anoderhythm

Here’s a Track Made From Just Teenage Engineering PO-12 and MeeBlip, And Another with MeeBlip Vocals

Not just less is more. More from less. Call it the sub-$200 studio. Our friend Tomash Ghz has made a track with sounds produced using only the Teenage Engineering PO-12 and the MeeBlip anode. Listen: And, very cool, have a go at the project files via Splice: https://splice.com/ghz_tomash/tomash-ghz—teslacoil For the record, that’s US$59 for the Teenage drum machine, and US$139.95 list for the MeeBlip. (In fact, MeeBlip is on sale now for a very limited time for US$119.95 with free US/Canadian shipping or discounted international shipping.)

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anodewood

Reviews Weigh in on Our MeeBlip anode Synth; Here’s What They Said

MeeBlip anode, our ready-to-play bass synth with an analog filter, is now shipping and in dealers worldwide. We knew we wanted to make something that was accessible to those new to hardware synths, but had enough personality to surprise advanced users, too – even in a small box, for US$139.95 list. And we also now know what the critics think. It’s always easy to explain what you wanted a creation to be. It’s a different, if exciting, experience when you read someone else’s take on what resulted. But that makes me all the more pleased to share a round-up of …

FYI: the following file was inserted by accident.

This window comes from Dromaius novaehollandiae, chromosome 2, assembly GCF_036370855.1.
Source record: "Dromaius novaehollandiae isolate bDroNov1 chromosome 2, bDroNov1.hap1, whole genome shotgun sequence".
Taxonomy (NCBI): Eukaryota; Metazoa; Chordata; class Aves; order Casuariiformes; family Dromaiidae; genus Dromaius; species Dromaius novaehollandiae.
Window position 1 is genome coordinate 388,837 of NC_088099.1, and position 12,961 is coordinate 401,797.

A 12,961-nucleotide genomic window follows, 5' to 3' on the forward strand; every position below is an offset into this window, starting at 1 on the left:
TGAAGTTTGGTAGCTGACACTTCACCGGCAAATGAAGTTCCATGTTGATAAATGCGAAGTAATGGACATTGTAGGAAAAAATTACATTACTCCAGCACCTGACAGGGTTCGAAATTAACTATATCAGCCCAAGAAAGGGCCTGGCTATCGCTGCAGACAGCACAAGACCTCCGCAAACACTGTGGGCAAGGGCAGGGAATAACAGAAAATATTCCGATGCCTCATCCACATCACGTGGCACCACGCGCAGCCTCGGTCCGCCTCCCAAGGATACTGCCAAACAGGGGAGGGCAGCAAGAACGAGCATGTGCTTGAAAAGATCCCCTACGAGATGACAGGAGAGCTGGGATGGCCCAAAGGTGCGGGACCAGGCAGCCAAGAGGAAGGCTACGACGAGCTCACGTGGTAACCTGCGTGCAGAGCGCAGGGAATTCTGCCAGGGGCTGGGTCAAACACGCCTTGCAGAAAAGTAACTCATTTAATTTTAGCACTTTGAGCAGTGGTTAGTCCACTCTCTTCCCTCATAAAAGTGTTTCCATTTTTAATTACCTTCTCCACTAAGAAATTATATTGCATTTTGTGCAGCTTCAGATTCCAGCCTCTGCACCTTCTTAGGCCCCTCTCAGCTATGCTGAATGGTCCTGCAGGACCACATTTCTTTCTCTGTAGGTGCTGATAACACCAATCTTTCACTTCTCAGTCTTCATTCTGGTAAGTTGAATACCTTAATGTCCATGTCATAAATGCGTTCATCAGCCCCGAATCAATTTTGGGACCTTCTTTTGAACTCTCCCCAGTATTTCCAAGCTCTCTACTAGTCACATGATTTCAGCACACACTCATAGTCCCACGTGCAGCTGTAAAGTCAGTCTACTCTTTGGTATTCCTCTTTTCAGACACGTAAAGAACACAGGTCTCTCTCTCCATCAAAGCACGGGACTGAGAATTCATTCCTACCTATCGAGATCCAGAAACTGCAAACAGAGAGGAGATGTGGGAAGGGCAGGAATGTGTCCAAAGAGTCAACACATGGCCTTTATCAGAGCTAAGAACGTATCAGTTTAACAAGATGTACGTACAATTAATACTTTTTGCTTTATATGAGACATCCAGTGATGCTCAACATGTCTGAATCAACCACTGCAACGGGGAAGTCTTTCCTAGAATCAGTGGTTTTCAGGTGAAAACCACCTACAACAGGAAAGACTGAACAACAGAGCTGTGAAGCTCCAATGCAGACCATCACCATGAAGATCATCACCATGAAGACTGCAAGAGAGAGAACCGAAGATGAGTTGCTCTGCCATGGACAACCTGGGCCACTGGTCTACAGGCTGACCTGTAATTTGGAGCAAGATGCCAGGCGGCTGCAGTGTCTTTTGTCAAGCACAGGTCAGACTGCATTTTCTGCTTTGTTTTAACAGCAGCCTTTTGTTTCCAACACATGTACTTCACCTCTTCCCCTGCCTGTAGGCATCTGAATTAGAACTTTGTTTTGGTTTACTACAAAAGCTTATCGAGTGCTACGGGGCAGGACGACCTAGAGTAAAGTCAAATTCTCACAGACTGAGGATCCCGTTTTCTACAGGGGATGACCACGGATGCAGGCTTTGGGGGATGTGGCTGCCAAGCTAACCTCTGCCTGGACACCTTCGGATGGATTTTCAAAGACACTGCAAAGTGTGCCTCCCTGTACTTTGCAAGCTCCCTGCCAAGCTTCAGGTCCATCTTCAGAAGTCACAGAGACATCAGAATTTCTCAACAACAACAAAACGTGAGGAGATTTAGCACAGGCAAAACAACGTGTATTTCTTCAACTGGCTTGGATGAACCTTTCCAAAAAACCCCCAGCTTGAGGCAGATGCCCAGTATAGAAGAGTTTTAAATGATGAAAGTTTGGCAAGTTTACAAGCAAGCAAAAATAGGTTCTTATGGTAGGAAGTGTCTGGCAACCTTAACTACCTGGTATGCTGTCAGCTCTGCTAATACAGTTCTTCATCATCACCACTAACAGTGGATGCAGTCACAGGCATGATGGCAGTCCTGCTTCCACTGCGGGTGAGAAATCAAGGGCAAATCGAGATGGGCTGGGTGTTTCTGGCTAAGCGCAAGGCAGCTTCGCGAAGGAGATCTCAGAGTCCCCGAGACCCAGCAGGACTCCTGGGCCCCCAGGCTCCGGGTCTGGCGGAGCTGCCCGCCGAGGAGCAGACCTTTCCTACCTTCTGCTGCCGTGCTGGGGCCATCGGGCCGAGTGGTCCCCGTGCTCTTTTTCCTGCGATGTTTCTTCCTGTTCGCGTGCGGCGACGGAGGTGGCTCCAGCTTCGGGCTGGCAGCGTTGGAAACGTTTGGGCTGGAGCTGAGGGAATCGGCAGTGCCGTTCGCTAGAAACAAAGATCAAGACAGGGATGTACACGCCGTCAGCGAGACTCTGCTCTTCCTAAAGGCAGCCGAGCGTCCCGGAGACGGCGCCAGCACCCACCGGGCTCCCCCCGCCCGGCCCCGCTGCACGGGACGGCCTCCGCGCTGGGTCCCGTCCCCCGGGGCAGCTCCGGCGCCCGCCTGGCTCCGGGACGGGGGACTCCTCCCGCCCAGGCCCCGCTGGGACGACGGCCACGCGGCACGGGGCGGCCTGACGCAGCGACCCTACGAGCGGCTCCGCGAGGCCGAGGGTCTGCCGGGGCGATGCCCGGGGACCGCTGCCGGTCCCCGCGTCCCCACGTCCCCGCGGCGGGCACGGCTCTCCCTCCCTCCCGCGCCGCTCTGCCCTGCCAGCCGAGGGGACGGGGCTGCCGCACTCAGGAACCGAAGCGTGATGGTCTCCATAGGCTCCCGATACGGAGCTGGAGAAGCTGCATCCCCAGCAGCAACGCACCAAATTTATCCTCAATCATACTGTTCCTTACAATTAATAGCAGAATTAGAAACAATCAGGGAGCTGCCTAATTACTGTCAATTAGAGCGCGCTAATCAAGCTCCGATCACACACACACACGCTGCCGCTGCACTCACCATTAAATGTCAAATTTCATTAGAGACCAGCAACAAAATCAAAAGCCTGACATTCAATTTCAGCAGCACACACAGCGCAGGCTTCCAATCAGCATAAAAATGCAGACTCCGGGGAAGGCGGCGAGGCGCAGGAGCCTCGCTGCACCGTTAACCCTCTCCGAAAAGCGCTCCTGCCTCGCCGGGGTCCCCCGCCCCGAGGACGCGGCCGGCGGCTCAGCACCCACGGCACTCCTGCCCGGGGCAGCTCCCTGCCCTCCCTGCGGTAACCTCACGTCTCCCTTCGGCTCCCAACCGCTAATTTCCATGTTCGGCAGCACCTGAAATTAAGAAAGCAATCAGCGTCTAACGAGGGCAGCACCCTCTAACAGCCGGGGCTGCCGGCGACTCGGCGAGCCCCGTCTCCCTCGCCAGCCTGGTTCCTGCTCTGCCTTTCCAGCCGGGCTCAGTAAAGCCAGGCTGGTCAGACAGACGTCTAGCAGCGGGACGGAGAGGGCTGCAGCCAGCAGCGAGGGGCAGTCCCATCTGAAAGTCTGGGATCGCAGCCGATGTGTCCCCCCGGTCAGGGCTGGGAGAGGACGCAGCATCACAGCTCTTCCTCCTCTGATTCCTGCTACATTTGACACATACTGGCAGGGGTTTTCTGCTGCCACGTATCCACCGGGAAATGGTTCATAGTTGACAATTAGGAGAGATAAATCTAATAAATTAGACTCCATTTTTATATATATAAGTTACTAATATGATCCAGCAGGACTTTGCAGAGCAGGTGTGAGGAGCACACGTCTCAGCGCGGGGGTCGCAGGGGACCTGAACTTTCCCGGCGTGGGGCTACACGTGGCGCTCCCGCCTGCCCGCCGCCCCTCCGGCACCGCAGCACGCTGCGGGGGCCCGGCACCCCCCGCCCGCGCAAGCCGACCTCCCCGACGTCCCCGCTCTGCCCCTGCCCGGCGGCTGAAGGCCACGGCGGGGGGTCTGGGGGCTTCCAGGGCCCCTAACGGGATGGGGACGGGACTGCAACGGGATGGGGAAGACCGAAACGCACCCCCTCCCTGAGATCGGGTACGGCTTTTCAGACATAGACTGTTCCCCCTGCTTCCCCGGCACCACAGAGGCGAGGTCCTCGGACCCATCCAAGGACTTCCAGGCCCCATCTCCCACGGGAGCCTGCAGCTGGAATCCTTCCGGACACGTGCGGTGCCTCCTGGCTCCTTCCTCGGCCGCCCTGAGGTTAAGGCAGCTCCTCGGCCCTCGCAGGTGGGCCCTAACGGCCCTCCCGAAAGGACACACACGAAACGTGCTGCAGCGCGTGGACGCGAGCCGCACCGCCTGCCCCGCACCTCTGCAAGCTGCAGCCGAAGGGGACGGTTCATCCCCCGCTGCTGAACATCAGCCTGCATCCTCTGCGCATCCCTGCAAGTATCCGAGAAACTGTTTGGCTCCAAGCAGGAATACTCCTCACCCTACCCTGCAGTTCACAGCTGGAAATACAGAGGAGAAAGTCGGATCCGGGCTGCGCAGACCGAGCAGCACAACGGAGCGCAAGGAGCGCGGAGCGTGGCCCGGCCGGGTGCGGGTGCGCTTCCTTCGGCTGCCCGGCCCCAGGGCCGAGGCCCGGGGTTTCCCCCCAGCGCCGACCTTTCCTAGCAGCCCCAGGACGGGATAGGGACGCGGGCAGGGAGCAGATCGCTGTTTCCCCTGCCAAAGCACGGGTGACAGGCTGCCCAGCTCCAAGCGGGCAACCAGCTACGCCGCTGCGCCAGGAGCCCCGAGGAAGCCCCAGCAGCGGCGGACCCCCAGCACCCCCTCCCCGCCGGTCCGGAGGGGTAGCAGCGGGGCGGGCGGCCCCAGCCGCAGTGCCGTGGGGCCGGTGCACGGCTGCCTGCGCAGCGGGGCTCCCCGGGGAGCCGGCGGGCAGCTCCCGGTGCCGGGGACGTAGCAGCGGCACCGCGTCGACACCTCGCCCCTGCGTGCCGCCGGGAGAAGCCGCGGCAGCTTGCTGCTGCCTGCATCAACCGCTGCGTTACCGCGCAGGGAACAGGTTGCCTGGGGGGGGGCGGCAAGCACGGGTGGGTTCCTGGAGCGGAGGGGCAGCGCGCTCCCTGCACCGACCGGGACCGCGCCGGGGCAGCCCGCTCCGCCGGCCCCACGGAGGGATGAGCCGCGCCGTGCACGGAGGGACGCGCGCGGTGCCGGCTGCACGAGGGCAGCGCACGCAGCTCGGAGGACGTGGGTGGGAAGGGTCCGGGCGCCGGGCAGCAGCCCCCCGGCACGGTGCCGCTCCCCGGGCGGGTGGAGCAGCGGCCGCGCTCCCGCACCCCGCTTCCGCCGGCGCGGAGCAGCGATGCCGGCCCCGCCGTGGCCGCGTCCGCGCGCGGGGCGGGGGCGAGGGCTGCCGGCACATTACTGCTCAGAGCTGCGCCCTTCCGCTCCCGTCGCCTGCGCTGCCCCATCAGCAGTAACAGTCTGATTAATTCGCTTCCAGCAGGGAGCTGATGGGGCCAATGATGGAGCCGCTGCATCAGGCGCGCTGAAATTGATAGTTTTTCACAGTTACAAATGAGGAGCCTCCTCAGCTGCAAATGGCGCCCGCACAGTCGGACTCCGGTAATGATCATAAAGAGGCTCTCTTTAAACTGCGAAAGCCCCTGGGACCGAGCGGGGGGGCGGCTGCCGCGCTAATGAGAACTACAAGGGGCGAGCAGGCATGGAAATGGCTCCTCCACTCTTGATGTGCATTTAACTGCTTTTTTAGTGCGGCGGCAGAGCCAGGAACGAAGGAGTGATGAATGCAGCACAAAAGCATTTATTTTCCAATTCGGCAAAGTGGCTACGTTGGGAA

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Tracktion, Elegant, Modern $60 DAW, Now Does Linux, Too

Properly configured, a Linux system can breathe life into old hardware or finely-tune performance on new gear. The problem has often been not the OS, but having a comfortable tool for production when you load it. And so that means Linux fans – or would-be fans – will likely be pleased to see the image above. It’s Tracktion, the lovely but oft-overlooked, bargain-priced DAW, running on Linux. (I highly recommend the just-released Ubuntu Studio. The update includes loads of fixes that solve the kinds of audio configuration problems that have kept many people from Linux, and the compatibility of that …

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US$50 Bliptronic 5000 Gets Monome Conversion, with Code

The monome meme continues to spread virally through your music gear. With some custom code (made freely available) and a little assistance from the free Arduino platform, Philly-based hacker Wil Lindsay has converted the $50 Bliptronic 5000 device from ThinkGeek into a monome. That gives you full compatibility with the community-made patches that support the real thing, for a song. If you’re handy with this sort of thing, you can follow the code and basic build instructions provided and mod your Bliptronic yourself. If not, you have two choices – the first half dozen early adopters can pay Wil to …

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